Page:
Shova returns in her new sari, this one silk and gilded with rich gold and green. Her tuile veil is replaces by a traditional wedding veil, criss-crossed with shiny gold foil trim. A white khatta, prayer scarf, is placed over both their shoulders, but it falls into his lap.




The rituals continue...the new couple following the priest's lead. Tossing rice, water, and other things into the fire, as instructed. At one point, they stand up and with Tika behind her, his hands around her and clasping hers, together they throw rice down onto the fire. 

Then they walk three times around the small canopy, stopping at each cardinal point.






At times, she leaves and only Tika remains to carry out the rituals as he prepares himself to take on this new responsibility. 








At times, near tears, she tries to retreat into her veil, but her sister pulls it away and off her face. 

Finally, the moment everyone has been waiting for. A white sheet is folded into a long ramp and one end held at her forehead. Tika is given sindoor, special red-orange powder in his palm. Starting at the far end of the sheet, the sindoor is ritually spread along the sheet up to her forehead and then pressed into the part of her hair. This is repeated three times, and the most important part of a wedding ceremony. They are now married. Everything else is fluff. If, at any time, a man places sindoor in the part of a women's hair, they are absolutely married in Nepalese culture. Once married, all Nepalese women will wear sindoor in the part of their hair for the rest of their lives, until their husband dies, then they must stop. Widows may never wear red clothes or receive a red tika. Instead they opt for white, blue and yellow with only white and yellow tikkas.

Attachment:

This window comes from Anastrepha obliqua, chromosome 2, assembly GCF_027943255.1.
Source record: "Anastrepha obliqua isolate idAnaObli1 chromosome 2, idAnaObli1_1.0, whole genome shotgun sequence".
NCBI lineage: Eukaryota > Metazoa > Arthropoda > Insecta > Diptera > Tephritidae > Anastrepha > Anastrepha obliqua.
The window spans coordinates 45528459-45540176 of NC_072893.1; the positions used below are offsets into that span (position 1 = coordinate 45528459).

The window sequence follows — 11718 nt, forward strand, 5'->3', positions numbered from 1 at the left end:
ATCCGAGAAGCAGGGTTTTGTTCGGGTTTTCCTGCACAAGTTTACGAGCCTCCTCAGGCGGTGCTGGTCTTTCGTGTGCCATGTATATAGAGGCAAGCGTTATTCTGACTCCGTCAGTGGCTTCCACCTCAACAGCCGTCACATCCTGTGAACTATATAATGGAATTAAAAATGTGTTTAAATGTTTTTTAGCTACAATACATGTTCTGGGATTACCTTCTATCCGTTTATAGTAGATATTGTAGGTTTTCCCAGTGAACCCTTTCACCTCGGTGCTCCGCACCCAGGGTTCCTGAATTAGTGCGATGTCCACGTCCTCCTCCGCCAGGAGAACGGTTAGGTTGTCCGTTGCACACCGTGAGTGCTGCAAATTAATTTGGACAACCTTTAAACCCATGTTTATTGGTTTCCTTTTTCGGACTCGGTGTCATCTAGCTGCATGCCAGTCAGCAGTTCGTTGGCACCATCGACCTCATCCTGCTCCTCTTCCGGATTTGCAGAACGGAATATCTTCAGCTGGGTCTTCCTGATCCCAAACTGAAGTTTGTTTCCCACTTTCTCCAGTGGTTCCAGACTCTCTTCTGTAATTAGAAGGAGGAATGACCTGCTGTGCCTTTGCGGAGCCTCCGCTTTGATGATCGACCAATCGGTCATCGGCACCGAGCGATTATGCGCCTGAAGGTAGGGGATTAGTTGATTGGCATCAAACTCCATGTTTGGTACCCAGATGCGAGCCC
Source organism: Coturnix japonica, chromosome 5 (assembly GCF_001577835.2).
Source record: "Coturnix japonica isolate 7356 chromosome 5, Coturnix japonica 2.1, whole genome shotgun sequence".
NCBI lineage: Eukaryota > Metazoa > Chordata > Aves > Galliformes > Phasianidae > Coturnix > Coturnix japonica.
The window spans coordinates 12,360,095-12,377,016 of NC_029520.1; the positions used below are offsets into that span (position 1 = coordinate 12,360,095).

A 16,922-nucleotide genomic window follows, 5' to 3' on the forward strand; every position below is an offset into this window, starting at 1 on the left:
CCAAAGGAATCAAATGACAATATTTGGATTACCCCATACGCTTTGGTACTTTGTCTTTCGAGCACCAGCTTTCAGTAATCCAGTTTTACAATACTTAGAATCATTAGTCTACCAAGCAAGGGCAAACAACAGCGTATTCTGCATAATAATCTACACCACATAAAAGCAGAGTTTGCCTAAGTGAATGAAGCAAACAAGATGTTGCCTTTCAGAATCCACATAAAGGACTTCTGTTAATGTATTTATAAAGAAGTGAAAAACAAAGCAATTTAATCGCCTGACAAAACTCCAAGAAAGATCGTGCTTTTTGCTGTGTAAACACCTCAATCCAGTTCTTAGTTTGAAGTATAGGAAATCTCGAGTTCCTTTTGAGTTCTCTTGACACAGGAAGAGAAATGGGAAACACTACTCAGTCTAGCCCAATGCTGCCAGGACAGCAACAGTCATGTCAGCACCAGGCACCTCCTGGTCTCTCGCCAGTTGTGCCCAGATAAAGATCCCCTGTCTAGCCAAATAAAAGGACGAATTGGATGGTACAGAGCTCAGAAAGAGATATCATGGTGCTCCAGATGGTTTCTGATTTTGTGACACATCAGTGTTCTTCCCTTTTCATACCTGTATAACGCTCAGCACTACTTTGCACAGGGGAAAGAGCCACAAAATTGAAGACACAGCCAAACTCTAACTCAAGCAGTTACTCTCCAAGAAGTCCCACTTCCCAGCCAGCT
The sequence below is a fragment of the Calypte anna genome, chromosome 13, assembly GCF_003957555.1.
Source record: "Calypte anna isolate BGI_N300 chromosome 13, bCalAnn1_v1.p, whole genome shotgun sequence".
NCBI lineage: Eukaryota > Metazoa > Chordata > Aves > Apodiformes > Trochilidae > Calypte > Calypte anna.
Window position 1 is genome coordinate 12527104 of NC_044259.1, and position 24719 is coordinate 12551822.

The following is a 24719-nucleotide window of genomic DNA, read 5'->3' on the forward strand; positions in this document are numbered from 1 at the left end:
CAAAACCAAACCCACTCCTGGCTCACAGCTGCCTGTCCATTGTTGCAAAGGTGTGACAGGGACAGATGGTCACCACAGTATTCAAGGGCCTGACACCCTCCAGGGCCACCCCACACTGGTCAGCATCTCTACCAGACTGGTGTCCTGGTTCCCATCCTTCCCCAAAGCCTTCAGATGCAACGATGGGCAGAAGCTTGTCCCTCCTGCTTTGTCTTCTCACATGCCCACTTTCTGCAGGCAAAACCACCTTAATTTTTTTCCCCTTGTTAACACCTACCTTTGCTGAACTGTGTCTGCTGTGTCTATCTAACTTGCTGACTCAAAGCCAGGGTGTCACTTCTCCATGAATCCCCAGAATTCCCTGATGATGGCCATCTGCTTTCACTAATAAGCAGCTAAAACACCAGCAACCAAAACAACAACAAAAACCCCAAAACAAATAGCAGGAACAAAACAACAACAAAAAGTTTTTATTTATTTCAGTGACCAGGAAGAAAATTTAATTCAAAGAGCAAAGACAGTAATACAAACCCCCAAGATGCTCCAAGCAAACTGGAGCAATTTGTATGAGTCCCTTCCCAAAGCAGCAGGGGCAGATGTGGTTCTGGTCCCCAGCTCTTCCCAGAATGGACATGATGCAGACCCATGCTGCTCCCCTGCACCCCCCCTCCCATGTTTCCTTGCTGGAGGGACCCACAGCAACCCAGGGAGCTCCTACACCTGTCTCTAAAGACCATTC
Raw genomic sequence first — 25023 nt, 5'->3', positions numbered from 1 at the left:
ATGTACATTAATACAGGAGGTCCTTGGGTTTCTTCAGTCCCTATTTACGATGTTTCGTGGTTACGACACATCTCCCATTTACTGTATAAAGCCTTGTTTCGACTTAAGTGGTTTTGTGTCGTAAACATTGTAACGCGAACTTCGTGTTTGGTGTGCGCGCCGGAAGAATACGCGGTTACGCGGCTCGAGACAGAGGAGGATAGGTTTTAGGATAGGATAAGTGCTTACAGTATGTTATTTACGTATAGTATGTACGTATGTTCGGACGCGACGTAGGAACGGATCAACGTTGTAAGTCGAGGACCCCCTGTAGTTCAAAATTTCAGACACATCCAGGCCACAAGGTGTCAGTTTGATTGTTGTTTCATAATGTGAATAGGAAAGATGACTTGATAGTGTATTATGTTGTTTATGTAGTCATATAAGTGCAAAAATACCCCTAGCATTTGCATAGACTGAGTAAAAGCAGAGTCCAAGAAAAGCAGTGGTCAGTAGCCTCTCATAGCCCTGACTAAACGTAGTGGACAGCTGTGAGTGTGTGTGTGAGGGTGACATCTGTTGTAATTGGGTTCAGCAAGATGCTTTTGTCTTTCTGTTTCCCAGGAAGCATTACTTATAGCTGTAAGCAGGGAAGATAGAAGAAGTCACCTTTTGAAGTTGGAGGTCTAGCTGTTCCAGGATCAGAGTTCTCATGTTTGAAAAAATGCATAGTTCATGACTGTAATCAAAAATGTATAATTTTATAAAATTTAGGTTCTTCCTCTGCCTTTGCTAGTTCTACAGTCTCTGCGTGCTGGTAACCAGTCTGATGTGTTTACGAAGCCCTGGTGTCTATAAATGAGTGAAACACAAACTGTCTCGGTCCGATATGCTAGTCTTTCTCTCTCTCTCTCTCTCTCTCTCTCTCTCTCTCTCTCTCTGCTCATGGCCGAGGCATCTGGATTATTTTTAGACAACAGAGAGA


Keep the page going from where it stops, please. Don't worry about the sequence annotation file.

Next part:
Her sister takes out a small hankerchief, folds into a square and pins it into her hair over the sindoor, covering it completely. Her father or male relatives are not allowed to see it on her forehead on that day, representing as such, her entrance into womanhood.

Finally, the rituals are over. A light rain as started. The men begin to take out the chairs and table at which they sat, and load them into the waiting truck. Other items are brought out from the house. A darage, a large metal locker that Nepalis use for clothing storage as home do not have closets, a fan, copper water vessels, a dining table and chairs, and a cow, a God in their new home. These things represent her dowry. Tika, for his part, tried to refuse the dowry, but they insisted on some things. Weddings I have been to recently in Kathmandu were completely over-the-top with dowries that soared above $10,000 US dollars. This is Nepal's new monied class. You have to pay for membership.

Shova is now crying. Her three younger sisters lead her into the van and stay with her, trying to reassure her, wipe away her tears while the final preparations are made to leave. Tika comes and we load into the van. She is staring out the window at her home, as we pull away. The van, the bus, and the truck now laden down.

The journey is slow now because of the rain which has picked up. The road to the village side is wet and muddy. We reach the base of the mountain and begin a gruelingly slow journey back up to Tika's home. A deep quiet has come over the group. There is not the same singing as before. Having left late, it is now dark and the trail completely unlighted. Sarita, my Nepali sister, is walking with Shova trying to hold an umbrella over her head and lead her across the unfamiliar terrain. In her platform shoes, she almost falls many times and that only increases her crying. Sarita brought for me an extra umbrella, which I share with the video-man. He is hogging it all for his camera, so I walk ahead and get drenched.